There is no doubt that religion is unique in its ability to close down rational discourse, whilst closing down the rights of real people.
(PRWEB UK) 11 June 2013
Aberdeen-based ethicist Robert Johnson says, "A religion generally consists of a set of untestable rules, supposedly created by one individual, or a group, or even a mystical force, which is said to rule over the entire universe. As fundamental beliefs about reality go, nothing can be closer to an authoritarian view of the world. It would be quite something if such an authoritarian mythical story wasn't being used to justify authoritarian regimes. So, again, we shouldn't be surprised to see that Turkey's government is Islamic."
Johnson is not one to shy away from controversy. His new book, 'Rational Morality - a Science of Right and Wrong', explicitly criticises many religious and philosophical views of morality - both as a scientific and an ethical matter. Central to this is a connection of 'faith' to immoral concepts such as discrimination.
"It may seem harsh on most religious people - many of whom are undoubtedly well meaning - but it is very difficult to separate dogmatic concepts of faith from prejudice, at least as a structural matter. Faith asks people to form beliefs without or in spite of evidence, and to think positively about forming these beliefs. This is exactly the same justification that people who indulge in hatred of other individuals use: a desire to believe another person is inferior, in some way, without any evidence to back it up. We can ignore this all we want, but truthfully, prejudice is simply a specific type of faith."
Johnson goes onto separate faith as a mental concept from religion. "Faith is something we do when we're not sure - a very personal way of justifying in believing certain ideas which we want to believe. There's nothing necessarily wrong with that, but once we start using faith in our interactions with others it causes problems. We struggle to remove faith from our moral agenda in this way primarily because of religion and it's dogma not just of having faith, but of promoting faith as desirable. It has such a prominent role in our society. Religion is the machine by which we learn not to question in certain areas, and to respect others for not questioning; never is this more destructive than on morality."
Johnson's points have never been more relevant, with recent terror attacks and governmental rule taking religious violence further. It is on this point that he leaves his final warning, "It is laudable that people are skeptical about the problem being religion; we live in a world where politics and economics complicate almost everything. However there is no doubt that religion is unique in its ability to close down rational discourse, whilst closing down the rights of real people, without the intervention of well meaning individuals due to a 'respect' for personal religious beliefs. There has never been a more important time to challenge the degree of respect that we are allowing these faith-based opinions."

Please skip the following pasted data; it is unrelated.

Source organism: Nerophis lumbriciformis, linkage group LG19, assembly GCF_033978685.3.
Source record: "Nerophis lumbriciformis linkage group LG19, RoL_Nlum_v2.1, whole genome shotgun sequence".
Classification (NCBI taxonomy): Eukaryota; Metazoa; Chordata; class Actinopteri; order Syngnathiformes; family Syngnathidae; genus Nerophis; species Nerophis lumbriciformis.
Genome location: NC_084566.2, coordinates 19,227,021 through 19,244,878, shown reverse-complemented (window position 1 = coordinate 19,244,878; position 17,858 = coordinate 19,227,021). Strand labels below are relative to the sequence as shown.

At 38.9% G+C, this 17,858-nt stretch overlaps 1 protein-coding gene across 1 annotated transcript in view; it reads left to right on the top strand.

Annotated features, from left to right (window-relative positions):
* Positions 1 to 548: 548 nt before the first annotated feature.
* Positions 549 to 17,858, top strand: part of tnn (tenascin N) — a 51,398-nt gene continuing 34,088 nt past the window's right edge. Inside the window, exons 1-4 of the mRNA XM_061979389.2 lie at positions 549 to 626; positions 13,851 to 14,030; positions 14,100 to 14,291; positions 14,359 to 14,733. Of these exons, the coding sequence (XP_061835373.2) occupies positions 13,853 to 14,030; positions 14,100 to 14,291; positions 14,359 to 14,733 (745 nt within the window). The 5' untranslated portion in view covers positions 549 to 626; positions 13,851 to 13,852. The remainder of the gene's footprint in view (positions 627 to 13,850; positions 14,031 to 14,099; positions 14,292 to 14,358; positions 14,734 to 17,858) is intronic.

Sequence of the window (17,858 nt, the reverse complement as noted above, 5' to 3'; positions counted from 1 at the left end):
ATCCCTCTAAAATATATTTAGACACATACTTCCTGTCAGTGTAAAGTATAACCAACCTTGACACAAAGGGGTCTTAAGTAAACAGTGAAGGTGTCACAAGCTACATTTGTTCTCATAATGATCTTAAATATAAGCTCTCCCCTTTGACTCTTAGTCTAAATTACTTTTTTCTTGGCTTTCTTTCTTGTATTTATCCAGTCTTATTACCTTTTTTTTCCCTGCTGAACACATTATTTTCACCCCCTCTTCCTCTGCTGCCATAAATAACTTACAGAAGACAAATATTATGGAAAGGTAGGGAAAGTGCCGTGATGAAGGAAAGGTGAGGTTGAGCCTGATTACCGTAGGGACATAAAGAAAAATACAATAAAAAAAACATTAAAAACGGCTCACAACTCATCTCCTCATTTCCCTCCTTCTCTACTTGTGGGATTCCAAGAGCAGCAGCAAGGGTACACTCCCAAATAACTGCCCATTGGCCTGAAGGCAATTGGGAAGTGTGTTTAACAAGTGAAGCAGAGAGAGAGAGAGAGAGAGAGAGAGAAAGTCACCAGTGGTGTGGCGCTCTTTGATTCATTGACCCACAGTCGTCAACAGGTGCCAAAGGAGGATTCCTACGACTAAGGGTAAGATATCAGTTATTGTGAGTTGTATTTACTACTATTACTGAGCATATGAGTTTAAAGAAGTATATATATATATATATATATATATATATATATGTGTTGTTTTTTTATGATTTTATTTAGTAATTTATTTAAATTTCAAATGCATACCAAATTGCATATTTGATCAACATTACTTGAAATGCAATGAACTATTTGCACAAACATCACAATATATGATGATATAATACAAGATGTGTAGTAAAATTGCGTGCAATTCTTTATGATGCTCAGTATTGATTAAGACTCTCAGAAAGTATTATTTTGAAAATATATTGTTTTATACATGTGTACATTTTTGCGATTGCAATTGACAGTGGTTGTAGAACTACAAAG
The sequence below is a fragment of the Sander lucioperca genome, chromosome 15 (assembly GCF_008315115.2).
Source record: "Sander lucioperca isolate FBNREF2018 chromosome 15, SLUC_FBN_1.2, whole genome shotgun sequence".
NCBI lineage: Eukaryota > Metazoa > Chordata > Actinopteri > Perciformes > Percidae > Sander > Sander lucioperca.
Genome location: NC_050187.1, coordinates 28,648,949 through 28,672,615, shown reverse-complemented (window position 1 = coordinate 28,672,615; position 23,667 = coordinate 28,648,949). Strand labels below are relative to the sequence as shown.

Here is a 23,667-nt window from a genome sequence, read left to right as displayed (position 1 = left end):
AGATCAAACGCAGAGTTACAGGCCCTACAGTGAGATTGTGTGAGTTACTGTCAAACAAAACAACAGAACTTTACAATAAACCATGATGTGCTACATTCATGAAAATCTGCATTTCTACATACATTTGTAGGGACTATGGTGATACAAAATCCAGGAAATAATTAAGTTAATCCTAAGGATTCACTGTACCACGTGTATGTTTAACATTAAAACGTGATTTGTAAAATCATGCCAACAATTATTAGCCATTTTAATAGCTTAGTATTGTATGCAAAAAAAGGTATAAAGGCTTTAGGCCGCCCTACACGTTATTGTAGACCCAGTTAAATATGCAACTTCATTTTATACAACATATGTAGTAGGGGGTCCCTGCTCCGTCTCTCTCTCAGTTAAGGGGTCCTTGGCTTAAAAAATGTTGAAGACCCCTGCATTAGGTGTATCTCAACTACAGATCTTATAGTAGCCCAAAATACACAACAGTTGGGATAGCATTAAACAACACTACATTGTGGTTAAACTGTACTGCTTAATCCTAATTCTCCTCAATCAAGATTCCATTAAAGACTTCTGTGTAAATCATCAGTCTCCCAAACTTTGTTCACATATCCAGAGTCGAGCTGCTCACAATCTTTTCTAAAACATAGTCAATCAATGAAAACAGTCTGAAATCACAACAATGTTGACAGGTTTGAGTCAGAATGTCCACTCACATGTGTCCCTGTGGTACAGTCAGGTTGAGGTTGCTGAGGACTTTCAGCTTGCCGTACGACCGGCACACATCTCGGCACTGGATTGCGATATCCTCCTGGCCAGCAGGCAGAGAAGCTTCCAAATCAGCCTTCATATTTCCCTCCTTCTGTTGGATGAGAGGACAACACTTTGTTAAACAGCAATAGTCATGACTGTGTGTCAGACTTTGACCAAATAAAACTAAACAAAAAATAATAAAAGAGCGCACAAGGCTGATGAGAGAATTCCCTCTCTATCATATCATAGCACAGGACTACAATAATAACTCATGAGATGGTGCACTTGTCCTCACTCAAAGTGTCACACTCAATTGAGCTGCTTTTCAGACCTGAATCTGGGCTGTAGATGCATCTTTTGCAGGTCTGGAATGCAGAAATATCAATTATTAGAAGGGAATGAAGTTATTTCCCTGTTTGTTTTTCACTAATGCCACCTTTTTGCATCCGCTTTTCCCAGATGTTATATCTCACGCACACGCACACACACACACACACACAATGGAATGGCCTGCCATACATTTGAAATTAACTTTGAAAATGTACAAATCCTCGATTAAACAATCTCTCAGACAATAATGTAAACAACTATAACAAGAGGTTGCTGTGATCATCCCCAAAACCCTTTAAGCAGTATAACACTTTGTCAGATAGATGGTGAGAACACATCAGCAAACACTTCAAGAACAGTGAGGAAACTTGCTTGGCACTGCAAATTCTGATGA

‘Rational Morality – a Science of Right and Wrong’ (ISBN 1908675179) is due for general release as a paperback and Kindle ebook on 14th June 2013.
NOTES FOR JOURNALISTS
ABOUT ROBERT JOHNSON
Robert Johnson is a practical ethicist and philosopher of science, graduated in Philosophy from the University of Aberdeen. He specialises in the intersection of morality and rationality, whilst being a staunch advocate of science and evidence based endeavours. His other interests and work lie primarily in animal ethics, where he has written numerous articles on animal welfare, animal rights and the irrationality within both, whilst standing up for non-human interests from a rational perspective. Learn more at http://www.robertjohnson.org.uk.
If you would like Robert to provide expert comment for your publication or programme, please contact him directly.
ABOUT RATIONAL MORALITY
How do we formulate a coherent moral code in a world without religion? How can we show natural ideas like ‘moral relativism’ and ‘egoism’ to be irrational? Moreover, how can we create a genuinely scientific and rational theory of morality which, so far, has evaded academics? Rational Morality sets out to answer these questions by presenting a new form of ethics for the Brian Cox and Richard Dawkins generation. In this passionate, thought-provoking and often radical thesis, Robert Johnson presents both a refreshing theory of morality based on science and a guide to the practical consequences of what a truly rational concept of morality involves.
Published by Dangerous Little Books, May 24, 2013, If you would like to review this book for your publication then please get in touch.